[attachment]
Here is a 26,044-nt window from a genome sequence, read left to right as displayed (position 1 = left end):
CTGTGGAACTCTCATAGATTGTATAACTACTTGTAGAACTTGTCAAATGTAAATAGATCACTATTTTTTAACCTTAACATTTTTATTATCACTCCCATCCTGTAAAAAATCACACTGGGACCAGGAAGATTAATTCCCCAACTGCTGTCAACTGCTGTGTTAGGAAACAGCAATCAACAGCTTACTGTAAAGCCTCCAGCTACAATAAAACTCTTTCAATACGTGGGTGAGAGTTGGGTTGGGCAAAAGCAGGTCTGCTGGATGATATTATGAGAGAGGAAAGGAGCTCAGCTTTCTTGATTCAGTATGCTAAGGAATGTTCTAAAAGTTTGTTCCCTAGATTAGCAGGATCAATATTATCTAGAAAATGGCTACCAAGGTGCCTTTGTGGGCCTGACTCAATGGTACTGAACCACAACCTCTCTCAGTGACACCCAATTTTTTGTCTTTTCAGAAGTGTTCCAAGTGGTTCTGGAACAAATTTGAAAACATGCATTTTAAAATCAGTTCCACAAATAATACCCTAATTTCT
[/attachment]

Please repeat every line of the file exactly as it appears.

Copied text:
Here is a 26,044-nt window from a genome sequence, read left to right as displayed (position 1 = left end):
CTGTGGAACTCTCATAGATTGTATAACTACTTGTAGAACTTGTCAAATGTAAATAGATCACTATTTTTTAACCTTAACATTTTTATTATCACTCCCATCCTGTAAAAAATCACACTGGGACCAGGAAGATTAATTCCCCAACTGCTGTCAACTGCTGTGTTAGGAAACAGCAATCAACAGCTTACTGTAAAGCCTCCAGCTACAATAAAACTCTTTCAATACGTGGGTGAGAGTTGGGTTGGGCAAAAGCAGGTCTGCTGGATGATATTATGAGAGAGGAAAGGAGCTCAGCTTTCTTGATTCAGTATGCTAAGGAATGTTCTAAAAGTTTGTTCCCTAGATTAGCAGGATCAATATTATCTAGAAAATGGCTACCAAGGTGCCTTTGTGGGCCTGACTCAATGGTACTGAACCACAACCTCTCTCAGTGACACCCAATTTTTTGTCTTTTCAGAAGTGTTCCAAGTGGTTCTGGAACAAATTTGAAAACATGCATTTTAAAATCAGTTCCACAAATAATACCCTAATTTCT